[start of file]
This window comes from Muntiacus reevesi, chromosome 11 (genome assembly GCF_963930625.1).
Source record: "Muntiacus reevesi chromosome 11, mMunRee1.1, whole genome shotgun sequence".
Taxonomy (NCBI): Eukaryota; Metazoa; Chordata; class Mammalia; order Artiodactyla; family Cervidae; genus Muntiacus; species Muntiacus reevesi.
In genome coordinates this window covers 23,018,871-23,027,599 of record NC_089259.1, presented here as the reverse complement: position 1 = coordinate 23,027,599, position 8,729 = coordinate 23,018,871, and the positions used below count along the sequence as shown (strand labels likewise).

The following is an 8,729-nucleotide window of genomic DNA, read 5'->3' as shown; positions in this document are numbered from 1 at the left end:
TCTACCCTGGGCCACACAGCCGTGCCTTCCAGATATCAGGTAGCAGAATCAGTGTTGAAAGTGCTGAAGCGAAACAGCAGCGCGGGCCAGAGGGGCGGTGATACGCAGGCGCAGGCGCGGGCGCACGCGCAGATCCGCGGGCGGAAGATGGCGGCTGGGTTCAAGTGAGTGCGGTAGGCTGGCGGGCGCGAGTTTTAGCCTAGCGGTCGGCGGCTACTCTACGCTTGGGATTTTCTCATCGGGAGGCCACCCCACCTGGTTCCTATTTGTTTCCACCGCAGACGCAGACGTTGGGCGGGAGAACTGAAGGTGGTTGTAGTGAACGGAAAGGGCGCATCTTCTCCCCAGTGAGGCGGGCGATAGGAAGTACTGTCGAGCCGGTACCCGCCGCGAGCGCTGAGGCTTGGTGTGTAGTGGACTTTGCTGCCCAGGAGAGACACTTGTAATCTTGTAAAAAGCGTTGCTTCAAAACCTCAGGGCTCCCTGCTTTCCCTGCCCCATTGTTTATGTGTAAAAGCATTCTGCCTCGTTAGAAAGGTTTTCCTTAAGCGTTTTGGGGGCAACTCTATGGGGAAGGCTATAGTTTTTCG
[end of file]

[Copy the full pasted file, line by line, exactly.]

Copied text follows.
This window comes from Muntiacus reevesi, chromosome 11 (genome assembly GCF_963930625.1).
Source record: "Muntiacus reevesi chromosome 11, mMunRee1.1, whole genome shotgun sequence".
Taxonomy (NCBI): Eukaryota; Metazoa; Chordata; class Mammalia; order Artiodactyla; family Cervidae; genus Muntiacus; species Muntiacus reevesi.
In genome coordinates this window covers 23,018,871-23,027,599 of record NC_089259.1, presented here as the reverse complement: position 1 = coordinate 23,027,599, position 8,729 = coordinate 23,018,871, and the positions used below count along the sequence as shown (strand labels likewise).

The following is an 8,729-nucleotide window of genomic DNA, read 5'->3' as shown; positions in this document are numbered from 1 at the left end:
TCTACCCTGGGCCACACAGCCGTGCCTTCCAGATATCAGGTAGCAGAATCAGTGTTGAAAGTGCTGAAGCGAAACAGCAGCGCGGGCCAGAGGGGCGGTGATACGCAGGCGCAGGCGCGGGCGCACGCGCAGATCCGCGGGCGGAAGATGGCGGCTGGGTTCAAGTGAGTGCGGTAGGCTGGCGGGCGCGAGTTTTAGCCTAGCGGTCGGCGGCTACTCTACGCTTGGGATTTTCTCATCGGGAGGCCACCCCACCTGGTTCCTATTTGTTTCCACCGCAGACGCAGACGTTGGGCGGGAGAACTGAAGGTGGTTGTAGTGAACGGAAAGGGCGCATCTTCTCCCCAGTGAGGCGGGCGATAGGAAGTACTGTCGAGCCGGTACCCGCCGCGAGCGCTGAGGCTTGGTGTGTAGTGGACTTTGCTGCCCAGGAGAGACACTTGTAATCTTGTAAAAAGCGTTGCTTCAAAACCTCAGGGCTCCCTGCTTTCCCTGCCCCATTGTTTATGTGTAAAAGCATTCTGCCTCGTTAGAAAGGTTTTCCTTAAGCGTTTTGGGGGCAACTCTATGGGGAAGGCTATAGTTTTTCG